Battling FERPA and cracking campus secrecy

  • Event: 2017 IRE Conference
  • Speakers: Paula Lavigne of ESPN; Frank LoMonte of Brechner Center for Freedom of Information; Michael Vasquez of The Chronicle of Higher Education
  • Date/Time: Thursday, Jun. 22 at 11:30am
  • Location: Grand Canyon 6
  • Audio file: Only members can listen to conference audio

The session will discuss some of the methods colleges and universities use to withhold information about students, student athletes, criminal activity, business contracts, finances and other aspects of higher education, including the oft-cited FERPA student privacy law. It will address the differences in access between public and private institutions. And it will offer tools and ideas on how to use your sources, public records laws and other resources to get the information, documents and data you need.

Speaker Bios

  • Paula Lavigne has been an investigative reporter for ESPN since 2008, working for both digital and TV. She has a background in data journalism. Her work has been recognized with several awards including a Peabody, duPont and IRE's first sports investigation award. Prior to ESPN, she worked at newspapers in Dallas; Des Moines, Iowa; and Tacoma, Wash. She is a graduate of the University of Nebraska and Creighton University.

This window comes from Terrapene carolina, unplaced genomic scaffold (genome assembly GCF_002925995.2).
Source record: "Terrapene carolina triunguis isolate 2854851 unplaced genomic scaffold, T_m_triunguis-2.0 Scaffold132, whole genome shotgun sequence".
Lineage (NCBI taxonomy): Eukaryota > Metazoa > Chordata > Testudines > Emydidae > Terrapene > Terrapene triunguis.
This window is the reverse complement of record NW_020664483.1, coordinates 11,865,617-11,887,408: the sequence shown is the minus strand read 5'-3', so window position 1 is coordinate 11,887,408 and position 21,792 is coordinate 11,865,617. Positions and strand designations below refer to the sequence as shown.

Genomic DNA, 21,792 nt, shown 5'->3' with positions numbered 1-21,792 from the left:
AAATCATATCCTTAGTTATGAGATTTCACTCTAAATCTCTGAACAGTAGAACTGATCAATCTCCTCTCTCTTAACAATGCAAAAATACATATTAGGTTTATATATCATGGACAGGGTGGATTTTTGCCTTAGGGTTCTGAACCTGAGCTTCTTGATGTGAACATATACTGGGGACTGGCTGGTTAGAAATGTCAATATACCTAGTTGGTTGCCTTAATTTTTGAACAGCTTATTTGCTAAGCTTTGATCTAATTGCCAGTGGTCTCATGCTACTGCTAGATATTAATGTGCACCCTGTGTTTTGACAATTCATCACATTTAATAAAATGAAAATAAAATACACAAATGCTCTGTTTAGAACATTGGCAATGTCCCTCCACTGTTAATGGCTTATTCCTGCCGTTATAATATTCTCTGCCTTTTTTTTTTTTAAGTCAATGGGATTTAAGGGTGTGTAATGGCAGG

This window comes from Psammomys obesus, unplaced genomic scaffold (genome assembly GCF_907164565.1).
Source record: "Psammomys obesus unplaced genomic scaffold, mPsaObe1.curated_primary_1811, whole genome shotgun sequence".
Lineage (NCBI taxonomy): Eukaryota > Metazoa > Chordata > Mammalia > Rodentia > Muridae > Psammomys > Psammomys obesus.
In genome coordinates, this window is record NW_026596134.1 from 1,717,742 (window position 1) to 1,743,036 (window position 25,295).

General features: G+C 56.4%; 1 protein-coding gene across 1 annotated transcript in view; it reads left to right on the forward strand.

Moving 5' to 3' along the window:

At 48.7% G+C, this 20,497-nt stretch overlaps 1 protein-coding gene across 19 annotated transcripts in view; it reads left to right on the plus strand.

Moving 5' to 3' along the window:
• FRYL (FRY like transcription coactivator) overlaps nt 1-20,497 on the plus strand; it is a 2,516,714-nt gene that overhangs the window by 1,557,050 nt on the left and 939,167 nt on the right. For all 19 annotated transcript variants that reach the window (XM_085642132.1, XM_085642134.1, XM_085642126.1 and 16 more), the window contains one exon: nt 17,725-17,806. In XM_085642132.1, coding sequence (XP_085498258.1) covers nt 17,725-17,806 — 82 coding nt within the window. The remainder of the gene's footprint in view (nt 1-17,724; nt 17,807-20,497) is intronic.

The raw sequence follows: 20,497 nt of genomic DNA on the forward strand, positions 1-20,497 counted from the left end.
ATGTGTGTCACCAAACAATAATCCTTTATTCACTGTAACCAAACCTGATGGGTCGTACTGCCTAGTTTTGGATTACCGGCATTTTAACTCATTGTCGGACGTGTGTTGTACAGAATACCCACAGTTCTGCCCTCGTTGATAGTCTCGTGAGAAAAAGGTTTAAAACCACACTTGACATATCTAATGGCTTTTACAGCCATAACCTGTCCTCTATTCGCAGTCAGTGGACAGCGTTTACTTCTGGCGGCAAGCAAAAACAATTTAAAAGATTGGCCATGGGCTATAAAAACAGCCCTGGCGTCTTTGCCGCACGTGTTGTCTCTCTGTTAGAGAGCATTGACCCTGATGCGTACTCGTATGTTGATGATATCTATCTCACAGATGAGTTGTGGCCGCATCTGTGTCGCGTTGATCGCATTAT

• Attorney Frank LoMonte teaches media law at the University of Florida, where he runs the Brechner Center for Freedom of Information, a think-tank focused on developing innovative solutions to make civically essential information more accessible and actionable. LoMonte spent nearly a decade as national director of the Student Press Law Center in Washington, D.C., and is a former investigative reporter and political columnist. @franklomonte

  • Michael Vasquez is a senior investigative reporter for The Chronicle of Higher Education. He was previously Politico's education editor. At The Miami Herald, his work included Higher-Ed Hustle, a year-long investigation of Florida’s for-profit college industry. The series led to the closure of Miami’s most politically-powerful for-profit college, the arrest of the school’s owner, and a change to state law that created stronger protections for students. @MrMikeVasquez

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